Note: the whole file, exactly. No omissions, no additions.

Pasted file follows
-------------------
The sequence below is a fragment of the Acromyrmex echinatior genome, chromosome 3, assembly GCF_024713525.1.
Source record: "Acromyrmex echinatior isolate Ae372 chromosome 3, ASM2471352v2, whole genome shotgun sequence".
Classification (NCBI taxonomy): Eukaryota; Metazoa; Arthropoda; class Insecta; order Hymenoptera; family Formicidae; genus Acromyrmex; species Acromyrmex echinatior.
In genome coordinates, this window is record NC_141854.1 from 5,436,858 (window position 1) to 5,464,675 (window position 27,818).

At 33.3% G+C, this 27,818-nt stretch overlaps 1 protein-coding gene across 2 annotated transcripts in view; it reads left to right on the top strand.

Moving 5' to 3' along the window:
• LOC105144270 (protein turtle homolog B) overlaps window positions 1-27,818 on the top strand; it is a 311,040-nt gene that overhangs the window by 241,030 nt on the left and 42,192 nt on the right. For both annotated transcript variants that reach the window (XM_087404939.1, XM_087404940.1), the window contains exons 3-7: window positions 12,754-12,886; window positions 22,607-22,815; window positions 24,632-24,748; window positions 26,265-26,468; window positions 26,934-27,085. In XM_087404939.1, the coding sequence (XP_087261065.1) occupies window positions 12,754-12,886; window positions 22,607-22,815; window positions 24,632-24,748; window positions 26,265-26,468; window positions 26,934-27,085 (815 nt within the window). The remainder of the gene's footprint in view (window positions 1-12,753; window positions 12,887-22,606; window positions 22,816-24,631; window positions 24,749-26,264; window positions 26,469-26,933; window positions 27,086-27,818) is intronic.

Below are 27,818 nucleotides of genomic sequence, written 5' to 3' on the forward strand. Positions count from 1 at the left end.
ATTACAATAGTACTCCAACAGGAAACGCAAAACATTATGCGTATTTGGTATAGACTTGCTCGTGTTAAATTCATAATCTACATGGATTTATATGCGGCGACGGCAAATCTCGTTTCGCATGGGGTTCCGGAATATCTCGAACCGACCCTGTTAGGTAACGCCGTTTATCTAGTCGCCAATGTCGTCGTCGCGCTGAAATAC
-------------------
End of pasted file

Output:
The sequence below is a fragment of the Acromyrmex echinatior genome, chromosome 3, assembly GCF_024713525.1.
Source record: "Acromyrmex echinatior isolate Ae372 chromosome 3, ASM2471352v2, whole genome shotgun sequence".
Classification (NCBI taxonomy): Eukaryota; Metazoa; Arthropoda; class Insecta; order Hymenoptera; family Formicidae; genus Acromyrmex; species Acromyrmex echinatior.
In genome coordinates, this window is record NC_141854.1 from 5,436,858 (window position 1) to 5,464,675 (window position 27,818).

At 33.3% G+C, this 27,818-nt stretch overlaps 1 protein-coding gene across 2 annotated transcripts in view; it reads left to right on the top strand.

Moving 5' to 3' along the window:
• LOC105144270 (protein turtle homolog B) overlaps window positions 1-27,818 on the top strand; it is a 311,040-nt gene that overhangs the window by 241,030 nt on the left and 42,192 nt on the right. For both annotated transcript variants that reach the window (XM_087404939.1, XM_087404940.1), the window contains exons 3-7: window positions 12,754-12,886; window positions 22,607-22,815; window positions 24,632-24,748; window positions 26,265-26,468; window positions 26,934-27,085. In XM_087404939.1, the coding sequence (XP_087261065.1) occupies window positions 12,754-12,886; window positions 22,607-22,815; window positions 24,632-24,748; window positions 26,265-26,468; window positions 26,934-27,085 (815 nt within the window). The remainder of the gene's footprint in view (window positions 1-12,753; window positions 12,887-22,606; window positions 22,816-24,631; window positions 24,749-26,264; window positions 26,469-26,933; window positions 27,086-27,818) is intronic.

Below are 27,818 nucleotides of genomic sequence, written 5' to 3' on the forward strand. Positions count from 1 at the left end.
ATTACAATAGTACTCCAACAGGAAACGCAAAACATTATGCGTATTTGGTATAGACTTGCTCGTGTTAAATTCATAATCTACATGGATTTATATGCGGCGACGGCAAATCTCGTTTCGCATGGGGTTCCGGAATATCTCGAACCGACCCTGTTAGGTAACGCCGTTTATCTAGTCGCCAATGTCGTCGTCGCGCTGAAATAC